Sometimes the black letter law passed by the legislature is unclear. The legislature can’t anticipate every possible fact scenario when they pass a law, so it lay to the courts to interpret the law and give guidance to what it means. This interpretation is called case law. When the court decides a certain meeting to the law it essentially answers a legal question. Lawyers and other courts then can rely on that ruling when they have a similar issue in their case. The following case answers the question above.

State v. Wolf, No. 114,770, 2016 WL 6569063 (Kan. Ct. App. Nov. 4, 2016).

This case answers the following questions:

  1. If a mitigating factor is present, is a court required to impose a departure sentence?

  2. Does duress count as a mitigating factor when deciding whether to impose a departure sentence?

The issue in this case includes whether or not duress may constitute a reason for a dispositional departure sentence. Id. at 5. K.S.A. 2015 Supp. 21-6815(a) provides that the sentencing judge is to impose the sentence provided for in the sentencing guidelines, unless the judge finds “substantial and compelling reasons to impose a departure sentence.” Id. at 5-*6. The determination as to what constitutes “substantial” has been defined as “something that is real, not imagined, something with substance and not ephemeral.” Id. at *6. Further, what constitutes a “compelling reason” includes those reasons that ultimately lead the court “to abandon the status quo and to venture beyond the sentence it would ordinarily impose.” Under K.S.A. 2015 Supp. 21-6815(c)(1) and (2) the court is allowed to consider both mitigating and aggravating factors when making the determination as it if substantial and compelling reasons exist to grant a departure sentence. Id. However, it is important to note that the district court is not required to impose a departure sentence per K.S.A. 2015 Supp. 21-6818(a). Id.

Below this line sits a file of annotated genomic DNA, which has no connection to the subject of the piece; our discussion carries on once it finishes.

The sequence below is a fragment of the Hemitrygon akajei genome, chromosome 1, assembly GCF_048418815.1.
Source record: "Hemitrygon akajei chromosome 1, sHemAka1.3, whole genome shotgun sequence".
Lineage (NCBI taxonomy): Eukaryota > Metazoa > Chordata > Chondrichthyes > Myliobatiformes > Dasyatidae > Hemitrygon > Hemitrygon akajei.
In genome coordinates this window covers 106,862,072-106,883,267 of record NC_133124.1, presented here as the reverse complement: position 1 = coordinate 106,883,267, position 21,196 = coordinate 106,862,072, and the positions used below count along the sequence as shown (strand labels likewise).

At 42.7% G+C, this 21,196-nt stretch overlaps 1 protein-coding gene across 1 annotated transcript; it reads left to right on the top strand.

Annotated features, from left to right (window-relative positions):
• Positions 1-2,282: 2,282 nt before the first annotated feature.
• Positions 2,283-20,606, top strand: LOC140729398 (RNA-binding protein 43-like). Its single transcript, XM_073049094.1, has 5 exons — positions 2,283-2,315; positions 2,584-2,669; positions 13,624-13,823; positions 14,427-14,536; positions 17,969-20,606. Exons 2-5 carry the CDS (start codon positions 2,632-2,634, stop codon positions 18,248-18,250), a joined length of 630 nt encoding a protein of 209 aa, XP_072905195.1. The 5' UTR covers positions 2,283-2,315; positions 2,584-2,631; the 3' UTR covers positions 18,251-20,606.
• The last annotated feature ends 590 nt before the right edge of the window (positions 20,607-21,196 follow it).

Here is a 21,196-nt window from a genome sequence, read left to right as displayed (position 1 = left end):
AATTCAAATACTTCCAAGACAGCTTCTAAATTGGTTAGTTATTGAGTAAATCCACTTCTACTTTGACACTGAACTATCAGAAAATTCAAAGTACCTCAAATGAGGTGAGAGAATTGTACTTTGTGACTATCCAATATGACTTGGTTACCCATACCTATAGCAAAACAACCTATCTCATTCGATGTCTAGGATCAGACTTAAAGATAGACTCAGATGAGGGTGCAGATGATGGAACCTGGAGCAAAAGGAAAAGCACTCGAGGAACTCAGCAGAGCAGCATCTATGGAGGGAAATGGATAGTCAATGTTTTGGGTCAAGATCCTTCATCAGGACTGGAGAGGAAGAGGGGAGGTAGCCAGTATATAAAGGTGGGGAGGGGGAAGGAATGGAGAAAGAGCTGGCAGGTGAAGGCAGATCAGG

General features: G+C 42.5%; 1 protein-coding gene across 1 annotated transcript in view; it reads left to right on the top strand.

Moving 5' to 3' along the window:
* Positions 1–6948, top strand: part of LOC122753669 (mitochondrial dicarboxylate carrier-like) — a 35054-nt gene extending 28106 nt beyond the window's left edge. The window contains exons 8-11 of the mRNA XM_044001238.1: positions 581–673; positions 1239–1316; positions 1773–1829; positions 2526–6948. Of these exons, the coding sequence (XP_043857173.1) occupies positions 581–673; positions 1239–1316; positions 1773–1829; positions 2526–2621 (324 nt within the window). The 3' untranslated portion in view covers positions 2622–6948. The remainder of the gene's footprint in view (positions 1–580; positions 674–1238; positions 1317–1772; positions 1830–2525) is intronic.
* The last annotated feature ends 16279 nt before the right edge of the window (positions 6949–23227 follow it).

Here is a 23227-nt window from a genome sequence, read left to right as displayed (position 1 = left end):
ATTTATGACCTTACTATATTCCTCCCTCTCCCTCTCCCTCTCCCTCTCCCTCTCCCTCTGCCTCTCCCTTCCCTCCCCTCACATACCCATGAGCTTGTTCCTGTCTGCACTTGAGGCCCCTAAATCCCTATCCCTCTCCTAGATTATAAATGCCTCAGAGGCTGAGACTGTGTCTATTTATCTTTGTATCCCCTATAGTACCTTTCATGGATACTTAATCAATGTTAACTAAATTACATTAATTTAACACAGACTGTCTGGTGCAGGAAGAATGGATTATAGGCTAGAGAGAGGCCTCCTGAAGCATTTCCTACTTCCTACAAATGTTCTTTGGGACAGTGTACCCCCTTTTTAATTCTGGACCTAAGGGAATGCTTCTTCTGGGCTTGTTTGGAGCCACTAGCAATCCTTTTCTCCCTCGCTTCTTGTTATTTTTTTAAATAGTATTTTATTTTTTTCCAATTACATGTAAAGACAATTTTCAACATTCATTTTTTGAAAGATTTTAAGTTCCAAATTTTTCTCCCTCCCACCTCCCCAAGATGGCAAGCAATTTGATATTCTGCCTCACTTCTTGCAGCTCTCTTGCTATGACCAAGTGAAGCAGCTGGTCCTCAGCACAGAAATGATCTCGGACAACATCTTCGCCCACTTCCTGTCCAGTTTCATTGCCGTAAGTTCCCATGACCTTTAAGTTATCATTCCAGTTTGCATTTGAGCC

In this specific case, the appellant entered guilty pleas to one count of robbery and one count of aggravated burglary following an incident where she was accused of entering the victim’s vehicle and ensuing a struggle where the appellant ultimately took the victim’s coin purse. Id. at 2. The appellant maintained a criminal history score of A due to 16 entries on the presentence investigation report, which resulted in a presumptive sentence range of 122, 130, or 136 months for the robbery, and 31 months for the aggravated burglary. Id. at 3 -*5. The appellant moved for a dispositional departure, but the district court denied it through the reasoning that a dispositional departure would not safeguard the community, and in addition, noted that the appellant had previously been granted a dispositional departure and, did not appear to have learned her lesson. Id. at 3-4. Instead, the district court imposed a downward durational departure sentence, due to the need for mental health and substance abuse treatment, and issued a 98 months sentence for the robbery and a 31 months sentence for the aggravated burglary to run concurrently. Id. at 4-5.

On appeal, the main argument contended included that the court should have granted a dispositional departure because the appellant was fleeing a violent situation, and therefore, constituted duress. Id. at 6. The appellate court noted that under K.S.A. 2015 Supp. 21-6815(c)(1)(B) that a mitigating factor to be considered for departure includes whether “the offender played a minor or passive role in the crime or participated under circumstance of duress or compulsion.” Id. at 7. The appellate court upheld the ruling of the trial court in denying the motion for the dispositional departure reasoning that simply because there is a presence of a mitigating factor, the district court is not required to depart from the presumptive sentence. Id. at 7*-8*.